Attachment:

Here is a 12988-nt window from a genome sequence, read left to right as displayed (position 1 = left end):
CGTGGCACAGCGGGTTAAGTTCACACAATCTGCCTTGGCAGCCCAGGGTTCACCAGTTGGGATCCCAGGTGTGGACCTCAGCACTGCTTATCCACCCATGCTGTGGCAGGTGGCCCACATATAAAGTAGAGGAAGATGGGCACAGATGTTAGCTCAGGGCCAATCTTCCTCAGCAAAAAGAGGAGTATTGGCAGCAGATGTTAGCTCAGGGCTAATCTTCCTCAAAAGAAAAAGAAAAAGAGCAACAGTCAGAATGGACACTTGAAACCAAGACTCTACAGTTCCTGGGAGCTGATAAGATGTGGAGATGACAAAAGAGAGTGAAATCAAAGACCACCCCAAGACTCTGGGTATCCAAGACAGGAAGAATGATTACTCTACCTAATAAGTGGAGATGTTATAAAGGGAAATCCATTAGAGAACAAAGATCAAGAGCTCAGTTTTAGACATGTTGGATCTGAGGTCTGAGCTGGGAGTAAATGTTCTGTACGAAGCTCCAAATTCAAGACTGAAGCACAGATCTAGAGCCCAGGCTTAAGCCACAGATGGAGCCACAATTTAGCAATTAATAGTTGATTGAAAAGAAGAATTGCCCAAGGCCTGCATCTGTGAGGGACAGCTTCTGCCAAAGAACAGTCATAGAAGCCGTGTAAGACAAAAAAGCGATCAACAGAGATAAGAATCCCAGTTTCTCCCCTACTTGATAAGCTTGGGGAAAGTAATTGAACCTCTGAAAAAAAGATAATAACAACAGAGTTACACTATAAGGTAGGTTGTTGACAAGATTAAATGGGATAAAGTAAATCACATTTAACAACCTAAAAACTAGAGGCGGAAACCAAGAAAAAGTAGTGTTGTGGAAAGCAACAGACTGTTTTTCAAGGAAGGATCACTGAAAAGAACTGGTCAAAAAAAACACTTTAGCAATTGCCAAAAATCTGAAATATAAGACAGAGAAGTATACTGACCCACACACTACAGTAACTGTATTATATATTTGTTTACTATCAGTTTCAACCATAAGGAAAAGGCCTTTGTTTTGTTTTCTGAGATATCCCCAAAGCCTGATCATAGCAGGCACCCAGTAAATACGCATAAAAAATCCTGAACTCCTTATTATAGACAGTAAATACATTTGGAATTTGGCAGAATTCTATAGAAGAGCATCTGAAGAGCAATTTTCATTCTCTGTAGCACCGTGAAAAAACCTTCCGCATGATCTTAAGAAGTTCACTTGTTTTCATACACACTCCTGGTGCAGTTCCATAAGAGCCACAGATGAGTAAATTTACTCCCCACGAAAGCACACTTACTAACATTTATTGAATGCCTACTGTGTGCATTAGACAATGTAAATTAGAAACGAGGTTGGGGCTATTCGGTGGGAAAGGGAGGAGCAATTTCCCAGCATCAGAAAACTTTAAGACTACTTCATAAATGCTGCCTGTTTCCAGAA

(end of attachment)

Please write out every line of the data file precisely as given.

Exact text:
Here is a 12988-nt window from a genome sequence, read left to right as displayed (position 1 = left end):
CGTGGCACAGCGGGTTAAGTTCACACAATCTGCCTTGGCAGCCCAGGGTTCACCAGTTGGGATCCCAGGTGTGGACCTCAGCACTGCTTATCCACCCATGCTGTGGCAGGTGGCCCACATATAAAGTAGAGGAAGATGGGCACAGATGTTAGCTCAGGGCCAATCTTCCTCAGCAAAAAGAGGAGTATTGGCAGCAGATGTTAGCTCAGGGCTAATCTTCCTCAAAAGAAAAAGAAAAAGAGCAACAGTCAGAATGGACACTTGAAACCAAGACTCTACAGTTCCTGGGAGCTGATAAGATGTGGAGATGACAAAAGAGAGTGAAATCAAAGACCACCCCAAGACTCTGGGTATCCAAGACAGGAAGAATGATTACTCTACCTAATAAGTGGAGATGTTATAAAGGGAAATCCATTAGAGAACAAAGATCAAGAGCTCAGTTTTAGACATGTTGGATCTGAGGTCTGAGCTGGGAGTAAATGTTCTGTACGAAGCTCCAAATTCAAGACTGAAGCACAGATCTAGAGCCCAGGCTTAAGCCACAGATGGAGCCACAATTTAGCAATTAATAGTTGATTGAAAAGAAGAATTGCCCAAGGCCTGCATCTGTGAGGGACAGCTTCTGCCAAAGAACAGTCATAGAAGCCGTGTAAGACAAAAAAGCGATCAACAGAGATAAGAATCCCAGTTTCTCCCCTACTTGATAAGCTTGGGGAAAGTAATTGAACCTCTGAAAAAAAGATAATAACAACAGAGTTACACTATAAGGTAGGTTGTTGACAAGATTAAATGGGATAAAGTAAATCACATTTAACAACCTAAAAACTAGAGGCGGAAACCAAGAAAAAGTAGTGTTGTGGAAAGCAACAGACTGTTTTTCAAGGAAGGATCACTGAAAAGAACTGGTCAAAAAAAACACTTTAGCAATTGCCAAAAATCTGAAATATAAGACAGAGAAGTATACTGACCCACACACTACAGTAACTGTATTATATATTTGTTTACTATCAGTTTCAACCATAAGGAAAAGGCCTTTGTTTTGTTTTCTGAGATATCCCCAAAGCCTGATCATAGCAGGCACCCAGTAAATACGCATAAAAAATCCTGAACTCCTTATTATAGACAGTAAATACATTTGGAATTTGGCAGAATTCTATAGAAGAGCATCTGAAGAGCAATTTTCATTCTCTGTAGCACCGTGAAAAAACCTTCCGCATGATCTTAAGAAGTTCACTTGTTTTCATACACACTCCTGGTGCAGTTCCATAAGAGCCACAGATGAGTAAATTTACTCCCCACGAAAGCACACTTACTAACATTTATTGAATGCCTACTGTGTGCATTAGACAATGTAAATTAGAAACGAGGTTGGGGCTATTCGGTGGGAAAGGGAGGAGCAATTTCCCAGCATCAGAAAACTTTAAGACTACTTCATAAATGCTGCCTGTTTCCAGAA